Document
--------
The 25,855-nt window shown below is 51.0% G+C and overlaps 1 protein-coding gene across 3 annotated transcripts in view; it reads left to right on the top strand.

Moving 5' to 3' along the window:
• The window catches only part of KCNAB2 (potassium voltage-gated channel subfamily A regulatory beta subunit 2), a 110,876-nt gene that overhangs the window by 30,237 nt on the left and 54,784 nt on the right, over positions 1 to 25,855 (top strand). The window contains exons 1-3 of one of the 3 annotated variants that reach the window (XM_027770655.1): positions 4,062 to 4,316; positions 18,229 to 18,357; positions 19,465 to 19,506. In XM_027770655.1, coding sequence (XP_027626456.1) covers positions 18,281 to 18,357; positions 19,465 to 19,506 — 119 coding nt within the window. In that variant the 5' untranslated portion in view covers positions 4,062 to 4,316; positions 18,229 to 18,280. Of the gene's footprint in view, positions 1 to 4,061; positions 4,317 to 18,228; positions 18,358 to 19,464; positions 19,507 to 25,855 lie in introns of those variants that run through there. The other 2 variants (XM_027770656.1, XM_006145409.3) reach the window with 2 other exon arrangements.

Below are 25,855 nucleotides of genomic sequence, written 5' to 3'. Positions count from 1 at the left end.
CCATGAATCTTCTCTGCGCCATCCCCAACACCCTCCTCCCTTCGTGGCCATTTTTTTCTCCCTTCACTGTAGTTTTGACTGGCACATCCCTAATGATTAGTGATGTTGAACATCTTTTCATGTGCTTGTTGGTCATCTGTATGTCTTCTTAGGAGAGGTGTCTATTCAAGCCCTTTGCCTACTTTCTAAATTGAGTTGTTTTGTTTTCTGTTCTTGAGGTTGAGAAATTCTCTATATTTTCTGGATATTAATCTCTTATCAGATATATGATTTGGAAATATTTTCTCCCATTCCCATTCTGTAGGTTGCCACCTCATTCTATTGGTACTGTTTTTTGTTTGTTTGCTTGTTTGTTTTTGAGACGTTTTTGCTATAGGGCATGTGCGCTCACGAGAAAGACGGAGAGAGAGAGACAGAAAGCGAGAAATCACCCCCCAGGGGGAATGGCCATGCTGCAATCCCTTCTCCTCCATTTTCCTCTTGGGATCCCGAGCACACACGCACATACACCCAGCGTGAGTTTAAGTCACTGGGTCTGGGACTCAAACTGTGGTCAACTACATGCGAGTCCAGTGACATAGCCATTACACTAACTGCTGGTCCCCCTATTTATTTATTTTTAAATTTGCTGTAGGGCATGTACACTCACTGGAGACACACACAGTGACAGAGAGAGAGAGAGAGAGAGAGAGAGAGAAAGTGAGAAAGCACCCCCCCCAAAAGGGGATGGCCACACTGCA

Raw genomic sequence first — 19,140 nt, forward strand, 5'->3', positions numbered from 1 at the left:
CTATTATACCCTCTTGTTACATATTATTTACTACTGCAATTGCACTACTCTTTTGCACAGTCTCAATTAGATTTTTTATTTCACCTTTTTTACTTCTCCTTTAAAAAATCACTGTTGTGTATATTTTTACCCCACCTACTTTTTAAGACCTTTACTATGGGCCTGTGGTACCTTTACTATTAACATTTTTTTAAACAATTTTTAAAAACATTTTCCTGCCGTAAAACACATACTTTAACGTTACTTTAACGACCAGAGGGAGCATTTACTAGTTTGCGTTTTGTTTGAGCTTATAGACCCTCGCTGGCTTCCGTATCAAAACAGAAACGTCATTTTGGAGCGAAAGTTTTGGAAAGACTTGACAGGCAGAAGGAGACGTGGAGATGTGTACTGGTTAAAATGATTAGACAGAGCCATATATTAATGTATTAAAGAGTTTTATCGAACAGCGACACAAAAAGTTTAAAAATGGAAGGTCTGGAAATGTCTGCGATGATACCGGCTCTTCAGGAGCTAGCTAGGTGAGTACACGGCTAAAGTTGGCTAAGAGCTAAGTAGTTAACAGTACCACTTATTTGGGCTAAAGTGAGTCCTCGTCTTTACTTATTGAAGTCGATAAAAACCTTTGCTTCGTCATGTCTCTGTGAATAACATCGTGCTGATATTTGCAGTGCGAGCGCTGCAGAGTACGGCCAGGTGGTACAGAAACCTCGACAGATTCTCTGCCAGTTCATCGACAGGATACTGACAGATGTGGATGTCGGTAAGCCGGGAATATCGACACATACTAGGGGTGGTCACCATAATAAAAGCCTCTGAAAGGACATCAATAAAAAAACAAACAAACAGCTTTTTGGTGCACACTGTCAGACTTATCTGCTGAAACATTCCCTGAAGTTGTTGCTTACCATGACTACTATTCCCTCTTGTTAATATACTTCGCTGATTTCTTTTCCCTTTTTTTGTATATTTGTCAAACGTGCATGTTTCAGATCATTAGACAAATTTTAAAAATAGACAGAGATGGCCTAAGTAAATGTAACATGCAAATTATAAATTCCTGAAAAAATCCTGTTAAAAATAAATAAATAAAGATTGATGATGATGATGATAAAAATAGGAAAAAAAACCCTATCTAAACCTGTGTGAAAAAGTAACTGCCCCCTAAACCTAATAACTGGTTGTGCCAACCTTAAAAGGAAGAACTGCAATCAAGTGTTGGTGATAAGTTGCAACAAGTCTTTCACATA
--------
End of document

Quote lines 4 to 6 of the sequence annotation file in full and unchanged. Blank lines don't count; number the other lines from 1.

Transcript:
Below are 25,855 nucleotides of genomic sequence, written 5' to 3'. Positions count from 1 at the left end.
CCATGAATCTTCTCTGCGCCATCCCCAACACCCTCCTCCCTTCGTGGCCATTTTTTTCTCCCTTCACTGTAGTTTTGACTGGCACATCCCTAATGATTAGTGATGTTGAACATCTTTTCATGTGCTTGTTGGTCATCTGTATGTCTTCTTAGGAGAGGTGTCTATTCAAGCCCTTTGCCTACTTTCTAAATTGAGTTGTTTTGTTTTCTGTTCTTGAGGTTGAGAAATTCTCTATATTTTCTGGATATTAATCTCTTATCAGATATATGATTTGGAAATATTTTCTCCCATTCCCATTCTGTAGGTTGCCACCTCATTCTATTGGTACTGTTTTTTGTTTGTTTGCTTGTTTGTTTTTGAGACGTTTTTGCTATAGGGCATGTGCGCTCACGAGAAAGACGGAGAGAGAGAGACAGAAAGCGAGAAATCACCCCCCAGGGGGAATGGCCATGCTGCAATCCCTTCTCCTCCATTTTCCTCTTGGGATCCCGAGCACACACGCACATACACCCAGCGTGAGTTTAAGTCACTGGGTCTGGGACTCAAACTGTGGTCAACTACATGCGAGTCCAGTGACATAGCCATTACACTAACTGCTGGTCCCCCTATTTATTTATTTTTAAATTTGCTGTAGGGCATGTACACTCACTGGAGACACACACAGTGACAGAGAGAGAGAGAGAGAGAGAGAGAGAGAAAGTGAGAAAGCACCCCCCCCAAAAGGGGATGGCCACACTGCA

Raw genomic sequence first — 19,140 nt, forward strand, 5'->3', positions numbered from 1 at the left: